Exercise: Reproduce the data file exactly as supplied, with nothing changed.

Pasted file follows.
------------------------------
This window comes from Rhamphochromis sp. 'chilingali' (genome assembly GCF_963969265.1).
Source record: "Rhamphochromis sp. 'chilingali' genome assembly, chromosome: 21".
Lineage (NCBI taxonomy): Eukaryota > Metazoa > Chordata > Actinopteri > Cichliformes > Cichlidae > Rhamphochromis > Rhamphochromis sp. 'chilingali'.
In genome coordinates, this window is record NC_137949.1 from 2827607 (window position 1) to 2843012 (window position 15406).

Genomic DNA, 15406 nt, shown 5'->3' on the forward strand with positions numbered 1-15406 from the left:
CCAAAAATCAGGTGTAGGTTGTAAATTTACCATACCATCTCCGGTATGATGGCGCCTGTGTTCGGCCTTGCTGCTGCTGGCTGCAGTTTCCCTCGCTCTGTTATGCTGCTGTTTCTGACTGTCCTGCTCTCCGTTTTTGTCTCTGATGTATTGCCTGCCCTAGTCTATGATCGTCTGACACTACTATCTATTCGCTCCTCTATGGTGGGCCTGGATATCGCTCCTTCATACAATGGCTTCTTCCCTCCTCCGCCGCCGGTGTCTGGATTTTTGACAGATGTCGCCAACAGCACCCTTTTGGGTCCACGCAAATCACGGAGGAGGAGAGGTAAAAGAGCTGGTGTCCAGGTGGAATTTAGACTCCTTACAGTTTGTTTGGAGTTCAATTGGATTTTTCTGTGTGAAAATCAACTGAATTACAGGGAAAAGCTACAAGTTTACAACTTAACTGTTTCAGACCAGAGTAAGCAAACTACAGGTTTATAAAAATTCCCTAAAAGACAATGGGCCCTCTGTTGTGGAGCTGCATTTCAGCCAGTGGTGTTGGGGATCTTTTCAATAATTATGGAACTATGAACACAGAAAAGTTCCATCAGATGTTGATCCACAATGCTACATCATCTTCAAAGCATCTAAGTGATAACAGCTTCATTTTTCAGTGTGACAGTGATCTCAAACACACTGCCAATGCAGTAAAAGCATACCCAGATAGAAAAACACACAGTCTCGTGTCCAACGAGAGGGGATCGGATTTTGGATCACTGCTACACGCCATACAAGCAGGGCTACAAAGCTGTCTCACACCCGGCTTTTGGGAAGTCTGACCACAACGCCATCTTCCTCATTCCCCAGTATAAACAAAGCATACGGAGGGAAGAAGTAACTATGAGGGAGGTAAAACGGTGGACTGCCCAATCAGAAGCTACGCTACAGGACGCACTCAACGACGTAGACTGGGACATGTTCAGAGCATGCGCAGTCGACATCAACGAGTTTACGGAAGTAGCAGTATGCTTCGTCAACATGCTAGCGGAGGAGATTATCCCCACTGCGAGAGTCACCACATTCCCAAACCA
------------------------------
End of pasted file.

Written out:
This window comes from Rhamphochromis sp. 'chilingali' (genome assembly GCF_963969265.1).
Source record: "Rhamphochromis sp. 'chilingali' genome assembly, chromosome: 21".
Lineage (NCBI taxonomy): Eukaryota > Metazoa > Chordata > Actinopteri > Cichliformes > Cichlidae > Rhamphochromis > Rhamphochromis sp. 'chilingali'.
In genome coordinates, this window is record NC_137949.1 from 2827607 (window position 1) to 2843012 (window position 15406).

Genomic DNA, 15406 nt, shown 5'->3' on the forward strand with positions numbered 1-15406 from the left:
CCAAAAATCAGGTGTAGGTTGTAAATTTACCATACCATCTCCGGTATGATGGCGCCTGTGTTCGGCCTTGCTGCTGCTGGCTGCAGTTTCCCTCGCTCTGTTATGCTGCTGTTTCTGACTGTCCTGCTCTCCGTTTTTGTCTCTGATGTATTGCCTGCCCTAGTCTATGATCGTCTGACACTACTATCTATTCGCTCCTCTATGGTGGGCCTGGATATCGCTCCTTCATACAATGGCTTCTTCCCTCCTCCGCCGCCGGTGTCTGGATTTTTGACAGATGTCGCCAACAGCACCCTTTTGGGTCCACGCAAATCACGGAGGAGGAGAGGTAAAAGAGCTGGTGTCCAGGTGGAATTTAGACTCCTTACAGTTTGTTTGGAGTTCAATTGGATTTTTCTGTGTGAAAATCAACTGAATTACAGGGAAAAGCTACAAGTTTACAACTTAACTGTTTCAGACCAGAGTAAGCAAACTACAGGTTTATAAAAATTCCCTAAAAGACAATGGGCCCTCTGTTGTGGAGCTGCATTTCAGCCAGTGGTGTTGGGGATCTTTTCAATAATTATGGAACTATGAACACAGAAAAGTTCCATCAGATGTTGATCCACAATGCTACATCATCTTCAAAGCATCTAAGTGATAACAGCTTCATTTTTCAGTGTGACAGTGATCTCAAACACACTGCCAATGCAGTAAAAGCATACCCAGATAGAAAAACACACAGTCTCGTGTCCAACGAGAGGGGATCGGATTTTGGATCACTGCTACACGCCATACAAGCAGGGCTACAAAGCTGTCTCACACCCGGCTTTTGGGAAGTCTGACCACAACGCCATCTTCCTCATTCCCCAGTATAAACAAAGCATACGGAGGGAAGAAGTAACTATGAGGGAGGTAAAACGGTGGACTGCCCAATCAGAAGCTACGCTACAGGACGCACTCAACGACGTAGACTGGGACATGTTCAGAGCATGCGCAGTCGACATCAACGAGTTTACGGAAGTAGCAGTATGCTTCGTCAACATGCTAGCGGAGGAGATTATCCCCACTGCGAGAGTCACCACATTCCCAAACCA